This weekend British-based jiu-jitsu promoters, Polaris will be putting together one of the most interesting tournaments of the weekend. The middleweight tournament will be held this Saturday, November 5th, 2022, in Southampton, England, but can be followed online via UFC FightPass.
The tournament has gathered a nice mix of nationalities and grappling styles with strong match-making which has been one of the strong points of the Polaris organization since its inception, so expect this to be a fun show to follow. Below is a short description of the athletes involved in the main card of the show.
POLARIS TOURNAMENT LINE-UP
JED HUE (UK)
One of the rising stars of the British circuit is Polaris veteran, Jed Hue of Elite Jiu-Jitsu, a Londoner with a strong leg-locking game and an aggressive guard. Hue has wins over Kody Steele, AJ Agazarm, Espen Mathiesen, and others, but is yet to earn a big trophy at the professional level. It will be interesting to see how far he can get against the bigger names of the tournament.
OWEN LIVESEY (UK)
Much like Hue, Owen is a big name in the local circuit waiting to make a dent at an international scale, but unlike Jed, Livesey’s strength lies in the stand-up game. The complete antithesis of the London-based athlete, Northener Owen is one of the top takedown artists in Europe, a characteristic that earned him a 2nd place at the ADCC Qualifiers this year.
Livesey will be the biggest man of the tournament and has the most impressive stand-up pedigree, having been a former Junior Team UK judo athlete and a Commonwealth judo champion. It is, however, on the floor that much of the Polaris action will take place, a spot where the Brit’s strength and speed have been valued assets, defensively, though his offense is yet to make a big breakthrough.
ROBERTO JIMENEZ (ECU)
Arguably the most fun grappler to watch compete on this show, Jimenez is a fireball of aggressive jiu-jitsu and a masterful back-taker. His Achilles heel is, pardon the pun, are his feet. Roberto’s biggest losses have come to footlockers and there are plenty of those in the tournament.
If Jimenez has improved on his footlocker defense, he can certainly make it all the way to the top, but that is a big if. Regardless of the result, keep your eyes on this young man when he competes this weekend as it is virtually impossible to see him in a boring match.
ALAN SANCHEZ (USA)
A late replacement for Nick Ronan is 10th Planet’s Sanchez, a very crafty competitor with a wealth of experience. Alan is a well-rounded grappler, but, undoubtedly his best work is done from his back, where he can use his triangles and armbars, as well as very solid leg-locking prowess.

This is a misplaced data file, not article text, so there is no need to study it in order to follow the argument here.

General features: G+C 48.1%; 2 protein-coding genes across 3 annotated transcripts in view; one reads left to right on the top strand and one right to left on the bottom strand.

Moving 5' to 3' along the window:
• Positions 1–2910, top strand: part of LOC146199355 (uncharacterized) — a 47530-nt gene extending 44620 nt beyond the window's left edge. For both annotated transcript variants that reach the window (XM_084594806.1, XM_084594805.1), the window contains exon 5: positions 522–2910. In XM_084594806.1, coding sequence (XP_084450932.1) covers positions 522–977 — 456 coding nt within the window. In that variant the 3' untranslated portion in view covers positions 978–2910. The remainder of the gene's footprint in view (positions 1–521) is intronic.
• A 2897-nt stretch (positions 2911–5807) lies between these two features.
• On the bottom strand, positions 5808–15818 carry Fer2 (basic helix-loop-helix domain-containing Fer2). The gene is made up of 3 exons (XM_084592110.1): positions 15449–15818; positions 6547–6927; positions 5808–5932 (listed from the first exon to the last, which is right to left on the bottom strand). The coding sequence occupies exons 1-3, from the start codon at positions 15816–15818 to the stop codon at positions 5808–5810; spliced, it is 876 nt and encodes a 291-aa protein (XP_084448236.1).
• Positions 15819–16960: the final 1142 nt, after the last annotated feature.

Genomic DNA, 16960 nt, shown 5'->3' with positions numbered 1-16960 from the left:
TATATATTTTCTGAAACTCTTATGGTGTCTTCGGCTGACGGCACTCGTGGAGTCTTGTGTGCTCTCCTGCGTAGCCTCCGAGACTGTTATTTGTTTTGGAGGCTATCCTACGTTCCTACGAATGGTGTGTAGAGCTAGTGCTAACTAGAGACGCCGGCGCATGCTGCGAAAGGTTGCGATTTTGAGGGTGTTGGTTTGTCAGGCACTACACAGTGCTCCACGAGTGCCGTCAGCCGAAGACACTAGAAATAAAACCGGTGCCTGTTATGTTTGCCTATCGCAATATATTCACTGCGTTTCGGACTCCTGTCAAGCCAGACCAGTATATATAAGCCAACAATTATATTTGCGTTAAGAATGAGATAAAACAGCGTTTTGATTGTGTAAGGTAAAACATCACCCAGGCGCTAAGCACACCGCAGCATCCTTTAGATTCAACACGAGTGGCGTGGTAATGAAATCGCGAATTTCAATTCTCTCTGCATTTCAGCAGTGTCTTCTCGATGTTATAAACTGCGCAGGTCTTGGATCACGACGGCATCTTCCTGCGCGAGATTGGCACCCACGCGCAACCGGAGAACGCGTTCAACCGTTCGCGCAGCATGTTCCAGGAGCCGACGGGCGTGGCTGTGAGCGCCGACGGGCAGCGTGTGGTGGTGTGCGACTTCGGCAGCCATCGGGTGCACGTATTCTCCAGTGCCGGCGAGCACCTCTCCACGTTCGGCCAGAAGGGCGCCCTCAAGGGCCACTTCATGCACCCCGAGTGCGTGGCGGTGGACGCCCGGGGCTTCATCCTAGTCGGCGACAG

Sanches has vast experience in submission-only and points-based events, so expect him to offer a serious challenge to his opponents.
OLIVER TAZA (CAN)
Despite being one of the smallest athletes on the card, Taza could very likely be seen as the tournament’s favorite. On paper, there are very few areas of the game where this young man can’t perform to the highest standard.
With solid takedowns, passing, guard defense, guard offense, and attacks from a varied set of angles, this Canadian is the most complete grappler on the card, technically speaking.
Oliver is also the most experienced competitor at this level and should be taken very seriously by the other contestants. Where Taza may lack is in the strength department, we will soon find out if that is too steep of a hill for him to climb.
HUNTER COLVIN (USA)
A veteran athlete at Polaris, Colvin is a big guy for this division and an experienced competitor who is competent in a wide range of positions. In the past, Hunter has run Hot and Cold, with solid wins swiftly followed by heavy defeats, but this year this young man has been competing much closer to his real potential, currently holding wins against other solid names such as David Garmo (submission), Sebastian Rodriguez (EBI overtime), and Mike Perez (sub).
MATEUSZ SZCZECINSKI (POL)
Arguably the dark horse of this race is Poland’s Mateusz, an athlete who has a win over Taza and Jed Hue’s instructor, Ross Nicholls, at the European ADCC Trials. Despite lacking in other areas of his game, Szczencinski is a straight ankle lock submission specialist with excellent guard retention, who can take anyone out with his leg-attacking game.
SHANE FISHMAN (CAN)
The athlete we know the least about, Fishman is a riddle to be unveiled at the Polaris tournament. In the little footage, we’ve seen of him in the past, he plays a unique game, with some resemblances to Eduardo Telles’s Octopus Guard. Fishman is entering the tournament via Polaris Qualifiers and therefore could be an interesting addition to the event.
ASHLEY WILLIAMS VS CARLOS CONDIT
A big size difference here could be made up by Ashley’s lengthier experience in grappling events and this particular ruleset.